So 50 very wealthy people did everything from pay test takers to bribe coaches to fake athletic records to get their kids into college. Are we shocked—shocked?

Anyone who has been paying attention knows that this scandal is just a grotesque extreme of business as usual. Rich kids get to attend better high schools, get all kinds of test prep help, have helicopter parents who edit college essays, are able to cut in line because their parents can pay full tuition, do not have to hold part-time jobs, can take gap year enrichments, etc., etc., ad infinitum. Not to mention what’s delicately termed ‘legacy admissions’.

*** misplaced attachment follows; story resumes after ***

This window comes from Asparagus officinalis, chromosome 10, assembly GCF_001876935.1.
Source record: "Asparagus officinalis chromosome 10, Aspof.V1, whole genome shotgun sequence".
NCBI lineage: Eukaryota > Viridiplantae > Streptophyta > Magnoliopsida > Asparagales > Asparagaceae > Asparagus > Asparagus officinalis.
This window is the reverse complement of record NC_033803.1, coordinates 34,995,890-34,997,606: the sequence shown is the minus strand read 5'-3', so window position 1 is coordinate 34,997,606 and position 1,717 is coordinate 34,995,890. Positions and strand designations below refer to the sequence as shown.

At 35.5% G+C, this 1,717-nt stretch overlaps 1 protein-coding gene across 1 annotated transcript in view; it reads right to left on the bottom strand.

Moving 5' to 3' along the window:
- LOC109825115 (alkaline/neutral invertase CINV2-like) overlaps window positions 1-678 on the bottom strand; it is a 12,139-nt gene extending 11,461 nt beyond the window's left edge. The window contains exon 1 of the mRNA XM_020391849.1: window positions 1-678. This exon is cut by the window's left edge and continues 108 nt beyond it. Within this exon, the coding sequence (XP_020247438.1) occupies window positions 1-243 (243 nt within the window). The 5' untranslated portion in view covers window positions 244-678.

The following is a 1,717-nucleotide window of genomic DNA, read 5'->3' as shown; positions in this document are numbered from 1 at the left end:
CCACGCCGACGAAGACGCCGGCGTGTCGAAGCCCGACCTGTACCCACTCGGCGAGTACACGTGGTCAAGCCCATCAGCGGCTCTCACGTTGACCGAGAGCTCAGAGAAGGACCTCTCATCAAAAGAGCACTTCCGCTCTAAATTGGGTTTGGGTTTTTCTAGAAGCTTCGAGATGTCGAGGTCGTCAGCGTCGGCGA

All this reflects the toxic intermingling of the positional advantages of social class with the ever more corporate college business model. Have a look at this brilliant Prospect classic by Chuck Collins on all the ways rich kids get a leg up.

And don’t get me started on how college enrollment-management departments game the US News rankings to get the largest number of full-tuition kids with the highest board scores.

It’s an old story. Some long-dead German radical termed this “the social reproduction of class.” And the more corrupt the elite and the more unequal the society, the worse it is.

If we are scandalized, it’s time to address the deeper corruption. As Michael Kinsley famously observed, the real scandal is what’s legal.